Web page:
Monday, February 24, 2014
Miss Maple's Seeds, story and pictures by Eliza Wheeler. Nancy Paulsen Books, Penguin. 2013. $18.00 ages 3 and up
What would we do without people like Miss Maple? They love to spend their time making the world a more beautiful place, and they teach us lessons that will help us to do the same.
She is very tiny, as you can see from the front cover, and she does spend her summer looking for seeds that have missed spring planting. They find warmth and comfort within her home as she gives them all the care they will need to be productive in the next planting season. She knows each and every one of them, and loves them all. (The illustrated page that shows and names each of them is a welcome addition.) She teaches them about the world that surrounds them. She reads them stories as they snuggle in each evening (oh, I love that!), and she whispers them a warning:
"Take care, my little children, for the world is big and you are small."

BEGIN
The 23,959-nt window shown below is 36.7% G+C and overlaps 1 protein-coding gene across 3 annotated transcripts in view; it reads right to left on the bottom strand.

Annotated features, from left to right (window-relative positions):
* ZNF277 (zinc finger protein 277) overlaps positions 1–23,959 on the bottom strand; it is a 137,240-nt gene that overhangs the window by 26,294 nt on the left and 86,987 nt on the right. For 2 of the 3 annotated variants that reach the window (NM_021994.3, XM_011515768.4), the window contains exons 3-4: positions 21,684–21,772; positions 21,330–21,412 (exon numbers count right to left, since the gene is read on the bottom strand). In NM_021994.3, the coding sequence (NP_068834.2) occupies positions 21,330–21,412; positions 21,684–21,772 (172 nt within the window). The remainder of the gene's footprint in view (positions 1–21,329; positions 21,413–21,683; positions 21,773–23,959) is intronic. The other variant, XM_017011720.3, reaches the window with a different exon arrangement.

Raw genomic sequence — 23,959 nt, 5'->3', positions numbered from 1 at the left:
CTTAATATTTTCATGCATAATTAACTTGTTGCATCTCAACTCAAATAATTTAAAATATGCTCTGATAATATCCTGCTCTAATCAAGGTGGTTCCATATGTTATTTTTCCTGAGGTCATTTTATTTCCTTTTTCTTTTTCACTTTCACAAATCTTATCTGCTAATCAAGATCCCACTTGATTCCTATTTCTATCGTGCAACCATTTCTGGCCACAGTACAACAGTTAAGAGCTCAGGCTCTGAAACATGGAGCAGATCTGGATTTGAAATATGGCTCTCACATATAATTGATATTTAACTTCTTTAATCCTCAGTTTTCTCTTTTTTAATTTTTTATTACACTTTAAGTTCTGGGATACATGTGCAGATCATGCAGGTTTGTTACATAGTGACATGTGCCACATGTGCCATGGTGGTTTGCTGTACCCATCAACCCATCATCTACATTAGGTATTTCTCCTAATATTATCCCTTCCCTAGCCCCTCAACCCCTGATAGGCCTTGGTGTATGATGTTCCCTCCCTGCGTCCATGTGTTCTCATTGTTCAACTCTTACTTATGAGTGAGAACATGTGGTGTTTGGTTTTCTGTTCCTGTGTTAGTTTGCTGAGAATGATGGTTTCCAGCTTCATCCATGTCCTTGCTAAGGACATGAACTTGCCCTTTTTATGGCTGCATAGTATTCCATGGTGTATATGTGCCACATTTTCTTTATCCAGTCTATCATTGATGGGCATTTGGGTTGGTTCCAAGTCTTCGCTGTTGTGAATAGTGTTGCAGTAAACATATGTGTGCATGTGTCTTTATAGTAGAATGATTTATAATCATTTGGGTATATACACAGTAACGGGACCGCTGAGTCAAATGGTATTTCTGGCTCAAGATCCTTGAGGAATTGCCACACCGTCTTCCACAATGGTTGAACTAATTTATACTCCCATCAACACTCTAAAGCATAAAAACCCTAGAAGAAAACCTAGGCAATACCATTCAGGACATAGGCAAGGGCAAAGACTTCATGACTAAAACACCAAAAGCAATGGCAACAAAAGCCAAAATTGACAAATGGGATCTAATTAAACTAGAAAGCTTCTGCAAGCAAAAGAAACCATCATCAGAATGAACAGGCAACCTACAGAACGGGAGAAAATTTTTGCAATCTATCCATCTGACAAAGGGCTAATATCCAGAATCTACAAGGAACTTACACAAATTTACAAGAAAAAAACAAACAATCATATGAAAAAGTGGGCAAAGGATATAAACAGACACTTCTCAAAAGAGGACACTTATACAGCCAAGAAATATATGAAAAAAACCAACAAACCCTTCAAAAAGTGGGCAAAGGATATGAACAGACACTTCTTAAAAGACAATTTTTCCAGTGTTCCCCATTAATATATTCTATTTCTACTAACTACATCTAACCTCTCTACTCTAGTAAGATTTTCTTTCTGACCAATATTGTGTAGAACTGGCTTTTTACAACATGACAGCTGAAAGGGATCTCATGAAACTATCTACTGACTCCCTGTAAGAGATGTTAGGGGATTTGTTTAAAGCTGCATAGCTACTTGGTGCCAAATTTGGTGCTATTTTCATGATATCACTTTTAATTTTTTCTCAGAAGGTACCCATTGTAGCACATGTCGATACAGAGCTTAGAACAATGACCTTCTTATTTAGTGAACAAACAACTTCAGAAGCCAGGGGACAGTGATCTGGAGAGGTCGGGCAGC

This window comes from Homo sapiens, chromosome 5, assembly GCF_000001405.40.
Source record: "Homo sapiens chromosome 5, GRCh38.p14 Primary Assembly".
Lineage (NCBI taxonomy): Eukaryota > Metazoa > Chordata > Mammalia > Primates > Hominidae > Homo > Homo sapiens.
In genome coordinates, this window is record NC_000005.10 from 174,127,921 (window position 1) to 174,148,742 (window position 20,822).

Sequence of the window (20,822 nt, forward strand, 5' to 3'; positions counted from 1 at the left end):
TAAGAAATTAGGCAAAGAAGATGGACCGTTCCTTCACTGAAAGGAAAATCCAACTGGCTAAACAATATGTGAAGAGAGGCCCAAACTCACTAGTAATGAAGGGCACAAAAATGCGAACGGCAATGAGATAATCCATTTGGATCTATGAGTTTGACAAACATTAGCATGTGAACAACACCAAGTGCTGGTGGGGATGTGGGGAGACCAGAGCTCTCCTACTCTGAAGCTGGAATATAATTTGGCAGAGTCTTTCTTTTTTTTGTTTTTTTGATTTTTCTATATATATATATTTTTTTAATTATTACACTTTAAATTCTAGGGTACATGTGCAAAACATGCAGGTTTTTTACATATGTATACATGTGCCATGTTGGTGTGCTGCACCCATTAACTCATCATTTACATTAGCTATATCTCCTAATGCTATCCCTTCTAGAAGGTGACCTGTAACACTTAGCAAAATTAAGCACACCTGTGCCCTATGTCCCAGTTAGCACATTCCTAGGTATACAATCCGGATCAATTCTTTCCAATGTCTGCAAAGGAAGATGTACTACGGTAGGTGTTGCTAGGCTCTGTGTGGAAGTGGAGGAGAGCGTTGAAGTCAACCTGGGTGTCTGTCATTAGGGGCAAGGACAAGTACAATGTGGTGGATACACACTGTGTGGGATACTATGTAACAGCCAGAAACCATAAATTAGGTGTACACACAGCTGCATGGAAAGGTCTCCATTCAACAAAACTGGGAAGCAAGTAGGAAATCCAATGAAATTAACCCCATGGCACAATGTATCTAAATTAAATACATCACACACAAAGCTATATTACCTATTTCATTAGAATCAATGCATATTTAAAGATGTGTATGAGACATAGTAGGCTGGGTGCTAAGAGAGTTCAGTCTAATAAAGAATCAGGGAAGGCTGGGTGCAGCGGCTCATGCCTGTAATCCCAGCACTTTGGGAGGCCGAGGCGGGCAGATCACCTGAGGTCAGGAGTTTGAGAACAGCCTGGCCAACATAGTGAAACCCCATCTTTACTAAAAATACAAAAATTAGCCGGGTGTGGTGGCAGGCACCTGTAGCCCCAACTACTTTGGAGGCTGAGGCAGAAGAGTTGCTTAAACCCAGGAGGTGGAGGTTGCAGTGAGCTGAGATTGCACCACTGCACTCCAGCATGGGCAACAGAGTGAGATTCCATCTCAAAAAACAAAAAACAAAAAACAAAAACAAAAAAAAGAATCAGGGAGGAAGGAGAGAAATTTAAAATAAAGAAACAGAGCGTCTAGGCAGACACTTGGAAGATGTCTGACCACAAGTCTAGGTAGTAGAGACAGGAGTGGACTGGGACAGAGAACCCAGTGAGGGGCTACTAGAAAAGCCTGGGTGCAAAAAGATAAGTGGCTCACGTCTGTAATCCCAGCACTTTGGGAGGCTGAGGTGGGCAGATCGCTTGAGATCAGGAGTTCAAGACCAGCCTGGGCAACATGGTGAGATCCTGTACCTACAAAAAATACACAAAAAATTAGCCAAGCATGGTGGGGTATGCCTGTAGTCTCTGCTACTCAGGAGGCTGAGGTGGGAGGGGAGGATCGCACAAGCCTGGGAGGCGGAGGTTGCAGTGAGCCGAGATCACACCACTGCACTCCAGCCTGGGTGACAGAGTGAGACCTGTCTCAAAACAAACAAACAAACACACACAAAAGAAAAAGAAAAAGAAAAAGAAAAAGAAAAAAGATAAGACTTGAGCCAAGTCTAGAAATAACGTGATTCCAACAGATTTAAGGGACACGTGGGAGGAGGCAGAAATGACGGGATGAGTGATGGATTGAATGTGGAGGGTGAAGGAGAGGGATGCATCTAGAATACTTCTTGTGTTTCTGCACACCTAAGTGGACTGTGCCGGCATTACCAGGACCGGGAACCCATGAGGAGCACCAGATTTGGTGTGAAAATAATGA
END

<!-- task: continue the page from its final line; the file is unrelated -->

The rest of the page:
They spend the winter snuggled deep in the warmth of the maple tree, and look forward to spring when Miss Maple teaches them to dance in the rain. Then, they must take what she has taught them and find their own way in the world.
"Miss Maple has given them guidance and love, and now her part in their story has come to an end. They say their good-byes with sweet memories and bright futures ahead."
All that is left for Miss Maple to do now is to start all over again, finding other seeds who have missed the planting and who will need nurturing until it's time for them to find their wings and fly!
It's a celebration, and would be perfect read alongside Mrs. Spitzer's Garden (Houghton Mifflin Harcourt, 2001).
Eliza Wheeler's delicate artwork was created using dip pens, India ink, and watercolors. The images are filled with the many small details that make each moment spent with Miss Maple a real treasure.
Young readers will wonder at the cozy warmth of her home, the frog's log home, the tiny delicate beds designed especially for their occupants, and the elegant lanterns that carry them down the stream. It's a lovely little world.
Right now, in the blistering cold of a very long and bitter Manitoba winter, any book that offers warmth and a belief that spring will come again is welcome.